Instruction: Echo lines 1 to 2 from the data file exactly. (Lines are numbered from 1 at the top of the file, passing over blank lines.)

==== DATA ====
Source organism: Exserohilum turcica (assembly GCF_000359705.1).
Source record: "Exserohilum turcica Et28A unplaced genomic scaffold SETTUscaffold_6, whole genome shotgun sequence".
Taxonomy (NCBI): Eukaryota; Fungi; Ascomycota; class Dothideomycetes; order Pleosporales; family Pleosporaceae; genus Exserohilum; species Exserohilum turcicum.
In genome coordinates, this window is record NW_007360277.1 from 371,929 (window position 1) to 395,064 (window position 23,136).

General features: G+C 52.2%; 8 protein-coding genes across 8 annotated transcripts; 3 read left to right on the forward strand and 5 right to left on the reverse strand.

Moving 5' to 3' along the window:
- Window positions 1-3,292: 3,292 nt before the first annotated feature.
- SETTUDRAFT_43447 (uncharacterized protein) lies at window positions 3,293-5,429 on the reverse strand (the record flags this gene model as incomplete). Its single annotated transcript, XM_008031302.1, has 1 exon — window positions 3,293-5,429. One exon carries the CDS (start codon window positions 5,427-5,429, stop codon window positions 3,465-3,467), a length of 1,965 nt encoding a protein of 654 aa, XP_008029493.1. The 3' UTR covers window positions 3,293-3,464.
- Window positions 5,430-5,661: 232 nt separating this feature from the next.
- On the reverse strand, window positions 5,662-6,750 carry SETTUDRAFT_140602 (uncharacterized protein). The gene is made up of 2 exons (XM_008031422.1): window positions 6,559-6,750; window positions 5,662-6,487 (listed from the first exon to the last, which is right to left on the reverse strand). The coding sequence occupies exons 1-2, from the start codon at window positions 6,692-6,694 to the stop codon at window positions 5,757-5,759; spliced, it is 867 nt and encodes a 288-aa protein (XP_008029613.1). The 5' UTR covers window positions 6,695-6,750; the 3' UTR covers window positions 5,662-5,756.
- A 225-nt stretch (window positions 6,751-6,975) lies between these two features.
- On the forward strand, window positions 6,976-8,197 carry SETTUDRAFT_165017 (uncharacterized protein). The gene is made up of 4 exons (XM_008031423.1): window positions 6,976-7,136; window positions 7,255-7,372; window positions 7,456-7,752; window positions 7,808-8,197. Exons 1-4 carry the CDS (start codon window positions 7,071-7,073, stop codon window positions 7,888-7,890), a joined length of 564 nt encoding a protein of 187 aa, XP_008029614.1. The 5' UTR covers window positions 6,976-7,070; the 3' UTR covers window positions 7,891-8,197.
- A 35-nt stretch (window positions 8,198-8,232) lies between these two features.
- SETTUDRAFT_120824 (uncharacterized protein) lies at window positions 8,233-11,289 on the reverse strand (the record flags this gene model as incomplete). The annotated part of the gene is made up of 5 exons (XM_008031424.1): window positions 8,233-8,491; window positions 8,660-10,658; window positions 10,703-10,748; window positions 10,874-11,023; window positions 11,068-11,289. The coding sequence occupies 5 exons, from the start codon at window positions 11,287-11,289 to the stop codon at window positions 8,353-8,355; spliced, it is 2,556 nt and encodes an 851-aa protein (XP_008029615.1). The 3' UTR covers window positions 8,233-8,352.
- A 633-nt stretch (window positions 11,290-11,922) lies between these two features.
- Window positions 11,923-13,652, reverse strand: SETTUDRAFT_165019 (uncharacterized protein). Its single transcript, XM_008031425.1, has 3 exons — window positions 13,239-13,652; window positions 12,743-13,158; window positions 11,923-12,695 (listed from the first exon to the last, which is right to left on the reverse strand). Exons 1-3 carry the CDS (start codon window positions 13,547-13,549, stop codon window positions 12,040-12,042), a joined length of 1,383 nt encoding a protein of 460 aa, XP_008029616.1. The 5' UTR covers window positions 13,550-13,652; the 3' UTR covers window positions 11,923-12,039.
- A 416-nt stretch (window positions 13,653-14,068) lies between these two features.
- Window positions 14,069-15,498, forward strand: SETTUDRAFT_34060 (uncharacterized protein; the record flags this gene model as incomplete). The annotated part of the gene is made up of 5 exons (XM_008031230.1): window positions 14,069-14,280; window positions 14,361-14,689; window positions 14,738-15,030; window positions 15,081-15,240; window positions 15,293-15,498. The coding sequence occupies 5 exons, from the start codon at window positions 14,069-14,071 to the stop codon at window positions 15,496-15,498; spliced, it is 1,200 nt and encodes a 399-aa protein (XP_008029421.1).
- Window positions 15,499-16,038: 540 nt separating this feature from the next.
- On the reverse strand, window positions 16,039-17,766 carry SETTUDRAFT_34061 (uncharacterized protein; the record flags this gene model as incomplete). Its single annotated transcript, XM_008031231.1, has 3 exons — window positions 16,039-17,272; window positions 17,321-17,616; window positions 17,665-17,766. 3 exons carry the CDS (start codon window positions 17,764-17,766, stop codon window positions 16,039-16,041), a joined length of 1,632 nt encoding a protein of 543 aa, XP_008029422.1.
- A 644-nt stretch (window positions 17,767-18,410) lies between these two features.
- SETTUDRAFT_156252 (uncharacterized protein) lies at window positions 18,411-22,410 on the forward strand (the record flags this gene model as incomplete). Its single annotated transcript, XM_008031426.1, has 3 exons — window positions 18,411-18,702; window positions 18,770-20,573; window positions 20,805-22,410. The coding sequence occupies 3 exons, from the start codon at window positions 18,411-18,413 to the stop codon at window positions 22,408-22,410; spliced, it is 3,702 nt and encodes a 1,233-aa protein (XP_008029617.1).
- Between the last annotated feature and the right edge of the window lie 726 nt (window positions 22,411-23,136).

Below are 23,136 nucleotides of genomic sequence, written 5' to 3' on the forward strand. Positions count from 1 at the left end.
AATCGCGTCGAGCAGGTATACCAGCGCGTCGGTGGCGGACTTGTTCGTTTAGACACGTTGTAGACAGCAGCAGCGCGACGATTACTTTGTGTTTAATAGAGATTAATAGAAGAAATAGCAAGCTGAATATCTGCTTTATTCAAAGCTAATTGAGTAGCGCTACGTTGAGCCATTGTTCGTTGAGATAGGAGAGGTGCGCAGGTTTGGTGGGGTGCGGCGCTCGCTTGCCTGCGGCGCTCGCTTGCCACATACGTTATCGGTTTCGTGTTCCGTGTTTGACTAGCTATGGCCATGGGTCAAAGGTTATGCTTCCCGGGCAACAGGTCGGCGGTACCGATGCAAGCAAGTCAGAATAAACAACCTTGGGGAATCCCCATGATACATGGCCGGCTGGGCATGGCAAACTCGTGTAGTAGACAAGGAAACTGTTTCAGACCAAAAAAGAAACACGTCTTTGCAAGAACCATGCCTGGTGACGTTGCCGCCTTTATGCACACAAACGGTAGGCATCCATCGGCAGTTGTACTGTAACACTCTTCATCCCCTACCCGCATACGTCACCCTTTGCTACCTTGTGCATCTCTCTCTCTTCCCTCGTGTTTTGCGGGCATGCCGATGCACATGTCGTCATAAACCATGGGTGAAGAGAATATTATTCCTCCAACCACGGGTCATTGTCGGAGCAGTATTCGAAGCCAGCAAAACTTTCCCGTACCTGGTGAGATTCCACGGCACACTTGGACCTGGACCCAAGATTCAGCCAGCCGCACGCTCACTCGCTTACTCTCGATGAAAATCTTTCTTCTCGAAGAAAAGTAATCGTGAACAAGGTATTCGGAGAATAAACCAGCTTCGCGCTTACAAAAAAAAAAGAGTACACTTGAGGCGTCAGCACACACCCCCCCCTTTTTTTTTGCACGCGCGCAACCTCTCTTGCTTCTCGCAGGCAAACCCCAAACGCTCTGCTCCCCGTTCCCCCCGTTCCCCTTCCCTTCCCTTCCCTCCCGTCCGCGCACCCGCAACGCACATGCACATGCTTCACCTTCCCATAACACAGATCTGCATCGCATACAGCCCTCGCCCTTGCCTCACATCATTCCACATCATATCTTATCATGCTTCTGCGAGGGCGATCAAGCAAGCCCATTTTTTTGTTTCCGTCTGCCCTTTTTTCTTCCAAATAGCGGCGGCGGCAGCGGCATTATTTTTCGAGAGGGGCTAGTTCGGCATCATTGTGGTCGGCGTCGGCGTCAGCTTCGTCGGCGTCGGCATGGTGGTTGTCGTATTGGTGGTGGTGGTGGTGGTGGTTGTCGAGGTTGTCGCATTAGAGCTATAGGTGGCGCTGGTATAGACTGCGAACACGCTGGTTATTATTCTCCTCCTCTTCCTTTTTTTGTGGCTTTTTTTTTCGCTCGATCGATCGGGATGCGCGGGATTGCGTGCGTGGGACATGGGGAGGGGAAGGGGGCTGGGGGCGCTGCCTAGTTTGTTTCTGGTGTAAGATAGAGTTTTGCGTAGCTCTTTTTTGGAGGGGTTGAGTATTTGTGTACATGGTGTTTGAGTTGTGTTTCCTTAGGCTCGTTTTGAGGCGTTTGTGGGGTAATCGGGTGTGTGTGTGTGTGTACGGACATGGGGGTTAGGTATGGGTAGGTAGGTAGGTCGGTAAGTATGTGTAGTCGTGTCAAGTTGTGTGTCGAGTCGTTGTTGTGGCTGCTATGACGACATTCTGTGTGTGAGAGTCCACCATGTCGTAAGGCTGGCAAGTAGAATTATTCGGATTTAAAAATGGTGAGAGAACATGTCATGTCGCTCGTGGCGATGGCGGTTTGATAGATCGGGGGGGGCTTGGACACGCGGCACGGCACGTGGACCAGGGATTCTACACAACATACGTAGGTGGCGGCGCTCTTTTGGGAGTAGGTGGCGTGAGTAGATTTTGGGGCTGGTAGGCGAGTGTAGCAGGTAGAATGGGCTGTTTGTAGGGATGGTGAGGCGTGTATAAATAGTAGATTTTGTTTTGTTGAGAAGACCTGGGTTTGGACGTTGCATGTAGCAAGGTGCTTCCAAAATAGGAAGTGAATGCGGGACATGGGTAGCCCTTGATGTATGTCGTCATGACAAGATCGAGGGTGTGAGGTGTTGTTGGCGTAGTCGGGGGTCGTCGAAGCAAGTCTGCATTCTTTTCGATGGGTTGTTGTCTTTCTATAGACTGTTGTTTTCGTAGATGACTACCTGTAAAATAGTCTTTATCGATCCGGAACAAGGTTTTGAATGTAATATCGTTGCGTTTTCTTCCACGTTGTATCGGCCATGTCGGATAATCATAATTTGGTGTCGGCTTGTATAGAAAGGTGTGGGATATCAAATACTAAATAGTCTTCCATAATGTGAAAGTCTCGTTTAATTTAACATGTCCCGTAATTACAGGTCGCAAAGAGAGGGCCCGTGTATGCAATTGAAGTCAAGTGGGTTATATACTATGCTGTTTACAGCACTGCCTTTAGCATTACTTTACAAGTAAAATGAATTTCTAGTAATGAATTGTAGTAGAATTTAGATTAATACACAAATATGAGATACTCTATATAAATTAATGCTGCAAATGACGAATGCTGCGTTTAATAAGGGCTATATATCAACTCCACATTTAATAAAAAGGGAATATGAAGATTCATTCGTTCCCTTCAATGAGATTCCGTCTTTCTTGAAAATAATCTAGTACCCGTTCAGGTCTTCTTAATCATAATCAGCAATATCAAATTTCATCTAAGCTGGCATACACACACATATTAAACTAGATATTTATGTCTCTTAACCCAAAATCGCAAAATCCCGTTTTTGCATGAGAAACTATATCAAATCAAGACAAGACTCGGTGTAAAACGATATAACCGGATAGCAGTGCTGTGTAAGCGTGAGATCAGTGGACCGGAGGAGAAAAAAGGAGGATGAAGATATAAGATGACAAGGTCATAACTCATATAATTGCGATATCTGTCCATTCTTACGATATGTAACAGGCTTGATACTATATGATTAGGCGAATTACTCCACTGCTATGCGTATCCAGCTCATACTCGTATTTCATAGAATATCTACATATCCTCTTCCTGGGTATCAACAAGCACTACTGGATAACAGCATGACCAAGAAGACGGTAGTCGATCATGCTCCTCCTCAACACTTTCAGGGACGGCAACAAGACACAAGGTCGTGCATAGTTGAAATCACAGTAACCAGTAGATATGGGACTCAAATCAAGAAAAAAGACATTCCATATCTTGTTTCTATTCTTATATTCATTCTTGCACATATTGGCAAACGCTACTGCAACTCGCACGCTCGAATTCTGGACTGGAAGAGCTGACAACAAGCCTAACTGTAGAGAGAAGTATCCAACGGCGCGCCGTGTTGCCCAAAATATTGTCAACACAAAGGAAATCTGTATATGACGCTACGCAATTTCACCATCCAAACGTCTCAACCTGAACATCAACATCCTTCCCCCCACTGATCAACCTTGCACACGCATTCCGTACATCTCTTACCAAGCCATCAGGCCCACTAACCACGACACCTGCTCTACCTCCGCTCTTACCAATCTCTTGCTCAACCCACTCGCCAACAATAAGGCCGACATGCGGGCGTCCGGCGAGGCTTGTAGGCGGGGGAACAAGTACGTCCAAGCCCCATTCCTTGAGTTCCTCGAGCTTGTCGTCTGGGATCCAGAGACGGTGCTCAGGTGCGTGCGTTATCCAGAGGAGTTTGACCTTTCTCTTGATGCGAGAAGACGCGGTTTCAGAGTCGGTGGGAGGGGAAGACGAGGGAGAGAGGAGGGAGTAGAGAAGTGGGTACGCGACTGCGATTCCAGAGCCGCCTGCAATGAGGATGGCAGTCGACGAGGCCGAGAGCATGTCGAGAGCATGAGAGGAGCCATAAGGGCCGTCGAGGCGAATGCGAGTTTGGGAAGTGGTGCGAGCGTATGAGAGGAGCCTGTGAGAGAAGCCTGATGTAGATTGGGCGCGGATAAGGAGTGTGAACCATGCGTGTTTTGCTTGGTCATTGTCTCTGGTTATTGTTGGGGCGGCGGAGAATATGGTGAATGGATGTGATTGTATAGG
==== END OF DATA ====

Source organism: Exserohilum turcica (assembly GCF_000359705.1).
Source record: "Exserohilum turcica Et28A unplaced genomic scaffold SETTUscaffold_6, whole genome shotgun sequence".